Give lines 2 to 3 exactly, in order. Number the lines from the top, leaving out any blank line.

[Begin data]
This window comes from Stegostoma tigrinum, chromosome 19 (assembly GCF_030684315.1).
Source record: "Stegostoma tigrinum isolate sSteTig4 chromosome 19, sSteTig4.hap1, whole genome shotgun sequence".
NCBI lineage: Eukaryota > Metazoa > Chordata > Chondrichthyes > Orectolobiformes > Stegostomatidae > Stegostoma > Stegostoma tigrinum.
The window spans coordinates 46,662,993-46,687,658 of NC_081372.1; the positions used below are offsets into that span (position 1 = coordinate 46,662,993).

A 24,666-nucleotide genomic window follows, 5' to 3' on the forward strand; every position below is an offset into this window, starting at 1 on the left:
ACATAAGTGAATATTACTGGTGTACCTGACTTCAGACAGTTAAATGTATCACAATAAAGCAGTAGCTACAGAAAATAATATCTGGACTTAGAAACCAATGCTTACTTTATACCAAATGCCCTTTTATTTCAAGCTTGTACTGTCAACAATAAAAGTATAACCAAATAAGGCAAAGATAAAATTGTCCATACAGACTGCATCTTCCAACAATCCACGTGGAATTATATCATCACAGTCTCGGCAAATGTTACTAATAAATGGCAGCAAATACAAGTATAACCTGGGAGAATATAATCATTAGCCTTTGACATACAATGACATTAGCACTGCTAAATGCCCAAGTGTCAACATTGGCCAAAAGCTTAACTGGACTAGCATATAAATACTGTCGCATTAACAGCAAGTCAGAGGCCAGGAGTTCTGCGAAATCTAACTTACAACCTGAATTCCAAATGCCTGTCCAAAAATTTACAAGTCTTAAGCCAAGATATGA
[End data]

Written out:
Source record: "Stegostoma tigrinum isolate sSteTig4 chromosome 19, sSteTig4.hap1, whole genome shotgun sequence".
NCBI lineage: Eukaryota > Metazoa > Chordata > Chondrichthyes > Orectolobiformes > Stegostomatidae > Stegostoma > Stegostoma tigrinum.